The slogan “Housing is Healthcare” was coined more than two decades ago, near the beginning of the AIDS epidemic. Its truth and significance are more apparent than ever during the pandemic. Both public health and the personal well-being of more than half a million homeless men and women in America depend on relief for the unsheltered.
Forty percent of homeless individuals and more than half of homeless families are Black, according to a recent assessment by the Department of Housing and Urban Development. This is an extreme manifestation of the inequities behind the disproportionate number of Black deaths from COVID-19.
The next federal stimulus package could include $11.5 billion for grants to address the impact of the coronavirus on Americans who are homeless, or at risk of becoming so. In recent weeks, legislators in several states have been chipping away at pieces of the problem, in big ways and small. Some examples:
H966, a Vermont bill, provides $550,000 to Vermont Legal Aid for legal and counseling services to persons who are homeless, or at risk of becoming homeless, as well as those experiencing economic harm because of the pandemic. It also allocates $9 million for grants to nonprofit housing and service organizations for housing and facilities. It provides $25 million for rental assistance and eviction protection and asks the state’s housing authority to develop additional support services and to “better promote upstream homelessness prevention.”
SB1008 in Michigan would amend the public health code to require facilities that provide emergency care to develop a policy to guide decision-making when demand for their services exceeds their ability to provide them. Among other stipulations, it prohibits decisions from being made on the basis of stereotypes or social stigma, including homelessness.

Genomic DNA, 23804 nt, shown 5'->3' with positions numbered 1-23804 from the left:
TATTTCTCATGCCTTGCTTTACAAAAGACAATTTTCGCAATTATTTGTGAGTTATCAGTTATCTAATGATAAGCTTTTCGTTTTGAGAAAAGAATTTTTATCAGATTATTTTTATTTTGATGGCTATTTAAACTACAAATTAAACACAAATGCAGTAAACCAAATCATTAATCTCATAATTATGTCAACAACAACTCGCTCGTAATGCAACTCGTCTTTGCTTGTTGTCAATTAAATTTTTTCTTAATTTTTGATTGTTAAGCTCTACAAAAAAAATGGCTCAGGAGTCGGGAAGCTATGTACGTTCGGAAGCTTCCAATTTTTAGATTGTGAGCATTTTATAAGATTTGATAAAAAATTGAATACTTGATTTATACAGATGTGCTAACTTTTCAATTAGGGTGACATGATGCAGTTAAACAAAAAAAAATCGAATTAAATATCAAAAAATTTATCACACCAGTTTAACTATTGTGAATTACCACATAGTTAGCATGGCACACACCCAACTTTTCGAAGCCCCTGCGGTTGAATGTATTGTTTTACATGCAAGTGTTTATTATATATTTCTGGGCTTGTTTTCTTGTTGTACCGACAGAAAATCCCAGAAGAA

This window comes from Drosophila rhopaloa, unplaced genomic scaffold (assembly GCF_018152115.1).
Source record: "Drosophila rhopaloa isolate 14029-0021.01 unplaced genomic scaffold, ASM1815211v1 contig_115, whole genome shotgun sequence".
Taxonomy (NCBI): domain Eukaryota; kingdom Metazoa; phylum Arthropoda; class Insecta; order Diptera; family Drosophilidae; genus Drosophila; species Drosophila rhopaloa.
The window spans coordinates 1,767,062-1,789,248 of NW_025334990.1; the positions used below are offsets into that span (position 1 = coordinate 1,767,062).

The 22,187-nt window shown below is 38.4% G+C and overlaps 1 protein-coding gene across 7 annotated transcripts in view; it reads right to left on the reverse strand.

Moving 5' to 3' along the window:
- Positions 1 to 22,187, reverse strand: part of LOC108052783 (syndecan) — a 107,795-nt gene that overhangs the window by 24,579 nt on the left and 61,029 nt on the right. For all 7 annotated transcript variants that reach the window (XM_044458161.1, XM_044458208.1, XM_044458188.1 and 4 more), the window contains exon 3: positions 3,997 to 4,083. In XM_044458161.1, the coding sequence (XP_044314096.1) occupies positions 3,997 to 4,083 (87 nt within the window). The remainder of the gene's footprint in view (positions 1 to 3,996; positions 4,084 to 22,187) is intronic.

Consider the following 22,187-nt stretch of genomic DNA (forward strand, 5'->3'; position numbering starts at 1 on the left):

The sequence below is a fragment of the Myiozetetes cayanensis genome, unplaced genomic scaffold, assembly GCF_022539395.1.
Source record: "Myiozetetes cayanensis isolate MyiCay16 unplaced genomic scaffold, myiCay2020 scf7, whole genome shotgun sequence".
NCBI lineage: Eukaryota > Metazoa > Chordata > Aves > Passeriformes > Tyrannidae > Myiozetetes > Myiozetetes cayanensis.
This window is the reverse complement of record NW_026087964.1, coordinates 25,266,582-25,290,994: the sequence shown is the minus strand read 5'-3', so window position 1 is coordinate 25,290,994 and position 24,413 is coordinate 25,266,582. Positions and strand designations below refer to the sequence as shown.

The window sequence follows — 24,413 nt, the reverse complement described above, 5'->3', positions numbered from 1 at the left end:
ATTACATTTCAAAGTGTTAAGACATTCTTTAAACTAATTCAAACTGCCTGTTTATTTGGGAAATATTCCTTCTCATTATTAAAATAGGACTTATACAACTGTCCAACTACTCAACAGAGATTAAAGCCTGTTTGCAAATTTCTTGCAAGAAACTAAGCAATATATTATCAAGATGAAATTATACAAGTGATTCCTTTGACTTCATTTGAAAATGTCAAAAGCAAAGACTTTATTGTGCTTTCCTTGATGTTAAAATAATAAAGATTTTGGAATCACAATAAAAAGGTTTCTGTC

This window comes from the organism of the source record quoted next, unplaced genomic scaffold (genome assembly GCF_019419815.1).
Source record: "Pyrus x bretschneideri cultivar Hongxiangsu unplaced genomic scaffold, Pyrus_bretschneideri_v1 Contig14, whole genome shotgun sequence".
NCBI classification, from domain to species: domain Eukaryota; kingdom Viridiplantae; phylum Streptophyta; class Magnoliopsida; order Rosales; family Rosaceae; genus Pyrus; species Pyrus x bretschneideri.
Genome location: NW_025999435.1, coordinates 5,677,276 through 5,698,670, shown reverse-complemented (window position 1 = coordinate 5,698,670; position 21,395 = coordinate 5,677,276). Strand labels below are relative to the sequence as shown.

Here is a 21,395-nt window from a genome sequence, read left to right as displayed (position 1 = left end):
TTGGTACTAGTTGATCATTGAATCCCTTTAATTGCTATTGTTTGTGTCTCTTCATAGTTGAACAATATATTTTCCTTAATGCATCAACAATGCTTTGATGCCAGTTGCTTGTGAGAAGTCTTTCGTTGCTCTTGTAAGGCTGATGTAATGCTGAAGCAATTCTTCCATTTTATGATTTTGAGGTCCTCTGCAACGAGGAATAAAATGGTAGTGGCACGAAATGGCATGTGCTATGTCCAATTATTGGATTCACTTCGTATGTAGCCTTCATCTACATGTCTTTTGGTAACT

California SCR-92 recognizes racism as a public health threat and states that racist assumptions and practices have created unhealthy social and physical conditions for people of color. It highlights federal actions that have encouraged homeless shelters to discriminate against transgender people, preventing Black transwomen from accessing critical health services. It affirms the Legislature’s antiracist “Health-in-All” focus, and asks that it be reflected in laws and regulations.
S8643A, a New York bill, requires the commissioners of the state’s Department of Health, Department of Homeless Services and Department of Health and Mental Hygiene to prepare and publish reports on their websites regarding the COVID-19 status of sheltered and unsheltered homeless individuals. These reports are to include counts of those infected, hospitalized and deceased as well as information regarding shelter status and type of shelter.
New Jersey A2516 addresses the shortage of affordable housing in the state and the fact that market rates lead to low-income families occupying housing that they cannot truly afford, accepting this burden out of fear of becoming homeless. Late or missed payments can damage their credit scores and prevent them from competing for access to deeply subsidized housing units. It provides an alternative to credit or risk scores to evaluate eligibility for such housing.
HB685, in Ohio, makes amendments to the state’s public welfare code in regards to child care. It directs family services departments to make child care services available to homeless children, and calls for procedures to be developed that give children from low-income families priority in regards to eligibility for such services.
Massachusetts S2759 lays out a program of investments in information technology and cybersecurity for state programs, services, institutions and agencies. Reflecting the reliance on distance learning in the pandemic era, it includes $40 million for a matching grant program to assist public school districts in improving their ability to conduct instruction and assessment using information technology. This would include grants to ensure that homeless students have fair and equitable access to technology.
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